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Fukuoka meets fusion–“lasagna gardening”

13 Jun

In the US, a woman named Patricia Lanza has made popular Fukuoka Masanobu’s techniques of “do-nothing” farming–she followed, in turn, the earlier work of a woman named Ruth Stout.

Her concept selects and adapts particular features of FM’s work, and is known as “lasagna gardening.” It’s called this because it starts off with sheet mulching and wild mulching–laying sheets of cardboard over grass to tame it and get rid of weeds, and using plant matter on the spot for compost, letting it have its unruly way, rather than putting it in a tidy (“”) pile in a corner to gestate. It’s a kind of translated version of do-nothing farming that still involves some of the processes (sheet mulching, notably, and lack of interest in tilling). But it also drops some key features, such as the compelling autobio, the relation to a general critique of modernity, and questions about the role of the local vis-à-vis spiritual/mystical/Romantic/poetic histories.

Cover of Lanza's Fukuoka adaptation/localization

See what you think, by paging through it at Amazon

Is anything added? Anything lost? How does she imagine the task of adapting, localizing, translating? And what does “culture” (i.e. from cultivare, the word meaning ‘to grow’) mean to her, do you think?

Giants and Toys contexts–handout for Nov 9

8 Nov

I will pass this out, but here is a copy, for reference. (Some of the graphics have been lost.)

Page numbers refer to Michael Raine’s article.

Giants and Toys contexts Handout for Nov 9

1955    both the US and Soviet Union announce plans to get spacecraft launched @ 1957-8
1957    Sputnik is launched by the Soviet Union
1958    Giants and Toys
1961    Soviet cosmonaut Yuri Gagarin
JFK proposes Apollo space program (runs through 1975)
1969    Men on moon


Satō Tadao
the “dean” of postwar film critics. Same era as Donald Richie. A leftist humanist.
Library:     Kenji Mizoguchi and the Art of Japanese Cinema, in Cinema/TV library, PN1998.3.M58S2813 2008
Online:    “An Introduction to Early Japanese Cinema,” in on-line journal Screening the Past:
review of “Masterpieces of Silent Japanese Cinema,” supervised by Satō:

Ozu Yasujirō
postwar (mostly) director beloved by art critics and cinephiles for his “quiet” family dramas. Is seen to break the stranglehold of Hollywood cinematic codes while remaining lyrical and poetic. Early silent films are quite funny.
LibraryGood Morning, EA collection @ Doheny, JDVD 0116
Online: Midnight Eye review of Good Morning:       


Giants and Toys contexts

Dazai & reading questions

19 Oct

iconic New Directions cover of The Setting Sun

Please read to 78 for Thursday, and the 4pp essay on decadence, and finish Dazai for Tuesday. As you read, consider:

1) why is the sun “setting”?

2) in his essay on decadence, SAKAGUCHI Ango (referred to as Ango) is disenchanted with the aristocracy, and with samurai. Why? What is becoming decadent, and why is it inevitable?

2) the narrator of The Setting Sun says that Mother is “one of the last of that kind of lady” (7). What kind of lady, and how does food figure in?

3) we move from food to drink–and lots of it–in this book. Some tea, but mostly booze. Is Naoji decadent in Ango’s sense?


Class prep for October 14–Thursday

12 Oct

We will watch the Momotarō film in class. As you watch, and as you read, think about:

?: what elements seem to vary, between versions? What elements are a constant–and seem to resemble a structure, something fixed?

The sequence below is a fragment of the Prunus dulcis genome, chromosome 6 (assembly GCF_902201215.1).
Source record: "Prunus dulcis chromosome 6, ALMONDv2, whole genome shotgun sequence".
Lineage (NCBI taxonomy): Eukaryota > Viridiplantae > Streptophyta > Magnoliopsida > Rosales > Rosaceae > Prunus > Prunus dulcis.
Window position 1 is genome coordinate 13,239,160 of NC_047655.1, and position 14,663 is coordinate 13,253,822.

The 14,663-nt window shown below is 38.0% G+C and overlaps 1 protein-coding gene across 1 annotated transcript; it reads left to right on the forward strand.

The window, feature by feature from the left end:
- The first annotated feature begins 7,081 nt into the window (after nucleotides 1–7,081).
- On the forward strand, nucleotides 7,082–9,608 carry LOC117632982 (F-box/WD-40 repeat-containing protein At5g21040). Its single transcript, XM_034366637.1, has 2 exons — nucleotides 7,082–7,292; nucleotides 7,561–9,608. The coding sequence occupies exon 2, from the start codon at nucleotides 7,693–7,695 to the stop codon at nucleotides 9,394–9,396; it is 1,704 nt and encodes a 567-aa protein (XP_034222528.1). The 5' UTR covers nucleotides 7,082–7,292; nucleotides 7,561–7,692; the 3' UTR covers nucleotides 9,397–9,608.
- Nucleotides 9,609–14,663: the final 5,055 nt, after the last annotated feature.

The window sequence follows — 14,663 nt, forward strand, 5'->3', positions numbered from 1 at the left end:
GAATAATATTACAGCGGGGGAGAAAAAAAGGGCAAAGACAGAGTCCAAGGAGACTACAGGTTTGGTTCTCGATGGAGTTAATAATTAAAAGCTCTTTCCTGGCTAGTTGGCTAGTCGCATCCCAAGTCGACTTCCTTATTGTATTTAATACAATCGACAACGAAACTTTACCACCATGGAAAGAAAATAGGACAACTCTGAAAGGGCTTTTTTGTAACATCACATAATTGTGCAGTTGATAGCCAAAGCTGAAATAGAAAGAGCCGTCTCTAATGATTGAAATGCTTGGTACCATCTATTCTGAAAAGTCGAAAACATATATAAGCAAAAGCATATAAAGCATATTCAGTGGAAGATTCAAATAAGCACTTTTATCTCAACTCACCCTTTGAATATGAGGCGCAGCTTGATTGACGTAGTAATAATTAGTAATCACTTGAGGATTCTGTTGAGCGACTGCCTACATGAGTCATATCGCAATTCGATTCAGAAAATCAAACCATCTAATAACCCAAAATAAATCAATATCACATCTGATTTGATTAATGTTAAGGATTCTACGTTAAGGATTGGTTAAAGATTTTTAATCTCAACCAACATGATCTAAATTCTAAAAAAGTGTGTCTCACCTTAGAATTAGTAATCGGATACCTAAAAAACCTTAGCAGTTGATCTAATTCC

?: like Ryuji, Momotarō is a young peach. How do the qualities people usually look for in a child help him in his cause as a warrior?

Note: the NDL (national diet library) book is much better when viewed on line here.

Don’t forget to watch the Momotarō jazz opera [search for Momotarō in the blog search box]

No blog entry–blog entry is due on a “mythic or propagandistic food” on Tuesday, October 19.

Reader/course pack update

2 Sep

So the reader is now available at Magic Machines, at the UV. It runs about $17 for part 1; part 2 is slightly longer, but not much.

I had a long conversation with the owner, when I turned it in. He basically was reluctant to print it at all, if the whole class does not use it. (He is familiar with ARLT courses & sizes.) Apparently he loses a bunch of money and gets lots of random orders at random times, when people get sick of printing and want to buy the reader at sporadic times during the semester. This makes him unhappy. The upshot is that we’re just going to do it with the reader–I did split it into two, though, to make it easier to handle. Pick it up and read the Fukuoka and Shimazono for next Thursday.

Readings update

28 Aug

The reader is assembled; it took more time to save money than I had thought. It is quite large, and going to the copy shop Monday, as they are closed for the day. You won’t need it until the week after next, but here is the next batch of readings, and a final syllabus, with more specific due dates. I swapped a couple of readings out, after reading the info you all wrote on Thursday, to incorporate things people were curious about.

Syllabus:* for current syllabus please see page titled”Exciting soba news–and new syllabus!”

Fukuoka reading: 2_fukuoka

Shimazono reading (new): on food and new religions/philosophies as AKMs, or “alternative knowledge movements”: 3_shimazono

Questions to think about: how does Fukuoka resemble kinds of counter-culture you may be familiar with? Why does he term his movement a “revolution”? And what is alternative about the kinds of knowledge Shimazono talks about?

Printed copy of course pack, or on-line materials?

24 Aug

This is useful to know, so I can tell the guy at University Village how many to make. Thanks!

If you mark “other,” please fill in the adjacent blank, or leave a comment, so one can imagine what this alternative might be.